BBB warning: Moving scams abound

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BBB has encountered several moving companies that are causing headaches for consumers and the BBB. Last August the US Attorney’s Office in Cincinnati announced indictments against several moving companies and individuals based in locations throughout the country.  
Careful research before hiring a moving company is necessary to avoid being a victim of a moving scam. Scammers can turn relocating into an expensive nightmare. These scams run the gamut from missing items, massive price hikes, and in some cases, goods being held hostage for additional payment. Long delays and changes in delivery dates are a frustrating nuisance for folks.  “An out of area company or broker may claim a local presence in order to gain trust,” said Chris Coleman, President and CEO of the BBB serving Greater Iowa, Quad Cities and Siouxland Region.

How a Moving Scam Works:

There are several versions of moving scams. The simplest is getting a quote and leaving a deposit, but the “movers” never show. In another variation, the moving company quotes a price based on weight. After loading, they inform you that your belongings went over the weight estimate and the additional weight will be a lot more per pound.

With the most egregious scheme, everything seems to be fine. The movers quote a price, arrive on time, and load your belongings on a truck. But when the truck doesn’t show up at your  new home, either your belongings are simply gone forever or are being held “hostage” and you have to pay another fee before delivery is made.

Note that some customers may unwittingly contact a broker as opposed to the actual moving company. Carefully check out who you choose-hiring a moving broker is much different than hiring a moving company; they act as middlemen between you and a mover, so make sure you know who you are working with. Know and understand their respective obligations.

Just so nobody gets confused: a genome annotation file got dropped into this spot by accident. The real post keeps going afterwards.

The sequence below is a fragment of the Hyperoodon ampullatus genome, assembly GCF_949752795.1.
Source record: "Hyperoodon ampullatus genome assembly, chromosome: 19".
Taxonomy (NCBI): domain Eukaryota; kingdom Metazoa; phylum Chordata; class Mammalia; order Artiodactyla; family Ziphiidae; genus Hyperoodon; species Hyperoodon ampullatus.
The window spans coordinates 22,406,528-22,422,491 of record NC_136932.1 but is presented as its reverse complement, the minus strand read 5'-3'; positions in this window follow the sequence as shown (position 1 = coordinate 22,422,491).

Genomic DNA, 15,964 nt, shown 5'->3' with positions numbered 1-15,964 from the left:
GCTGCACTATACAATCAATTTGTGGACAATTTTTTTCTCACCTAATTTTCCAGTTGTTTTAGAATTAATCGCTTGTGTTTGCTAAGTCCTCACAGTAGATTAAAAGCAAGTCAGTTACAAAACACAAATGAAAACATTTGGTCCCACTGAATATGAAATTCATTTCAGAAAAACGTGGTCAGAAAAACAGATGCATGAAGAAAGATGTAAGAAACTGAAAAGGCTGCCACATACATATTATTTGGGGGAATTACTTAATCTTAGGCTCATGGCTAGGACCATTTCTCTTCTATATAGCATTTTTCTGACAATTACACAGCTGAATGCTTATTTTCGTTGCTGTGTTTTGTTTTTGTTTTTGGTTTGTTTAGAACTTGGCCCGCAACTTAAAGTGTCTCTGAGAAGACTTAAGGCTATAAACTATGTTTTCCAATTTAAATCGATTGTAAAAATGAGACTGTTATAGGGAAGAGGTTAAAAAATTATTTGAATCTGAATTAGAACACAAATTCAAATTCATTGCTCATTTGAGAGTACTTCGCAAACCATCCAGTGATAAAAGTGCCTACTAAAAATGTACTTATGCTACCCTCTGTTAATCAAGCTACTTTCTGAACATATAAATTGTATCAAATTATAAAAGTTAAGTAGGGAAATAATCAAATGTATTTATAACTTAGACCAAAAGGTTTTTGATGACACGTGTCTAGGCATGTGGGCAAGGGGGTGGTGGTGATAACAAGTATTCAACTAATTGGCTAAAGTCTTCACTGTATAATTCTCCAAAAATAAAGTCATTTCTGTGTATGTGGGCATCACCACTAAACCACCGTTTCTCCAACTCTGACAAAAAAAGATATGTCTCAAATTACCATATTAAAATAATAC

Tips to Spot a Moving Scam:

Watch out for signs of a fly-by-night company. Look out for company websites that have no address and no information about a mover's registration or insurance. Another warning is if telephone calls are answered with a generic "movers" rather than a company name, or the mover uses rented trucks. Another tip-off is the moving company that doesn’t make an on-site inspection but does estimates over the phone.
Be wary of unusual requests. If a mover asks for a large down payment or full payment in advance, that may be a warning sign. And if a company says it won’t return your items to you without more money than you agreed to pay, contact BBB or local law enforcement for help.
Know who you are dealing with. Contact BBB and check www.bbb.org to determine what sort of company you in contact with. Frequently the company is in fact a broker and not the actual mover.  Arrangements are made with a third party mover and the customer is at their mercy and subject to their scheduling. Significant delivery date delays and confusion have been reported.
Get everything in writing. Check licensing with the authorities (in the U.S., contact the Federal Motor Carrier Safety Administration to check out interstate movers and their authority to conduct business), confirm insurance coverage, and get a written contract. Carefully read the terms and conditions of the contract, as well as the limits of liability and any disclaimers. Make sure pick-up and delivery dates are spelled out and understand how the rate is being calculated. Don’t pay cash and don’t prepay or make a large deposit. Understand the terms of the insurance coverage and consider purchasing full value protection yourself.
Keep an inventory of your belongings. Make a detailed inventory of your property and number the boxes they are packed in for tracking. Know that a mover is not liable for loss or damage of contents in customer-packed boxes, unless there is provable negligence on the part of the mover.
Ask questions. Don’t be afraid to ask questions about anything you don’t understand. If the moving company can’t or won’t answer your questions, you might want to look for another mover.
For assistance with making buying decision, obtaining company information or filing a complaint contact BBB at www.bbb.org/iowa .To report a fraudulent activity or unscrupulous business practices, go to BBB Scam Tracker.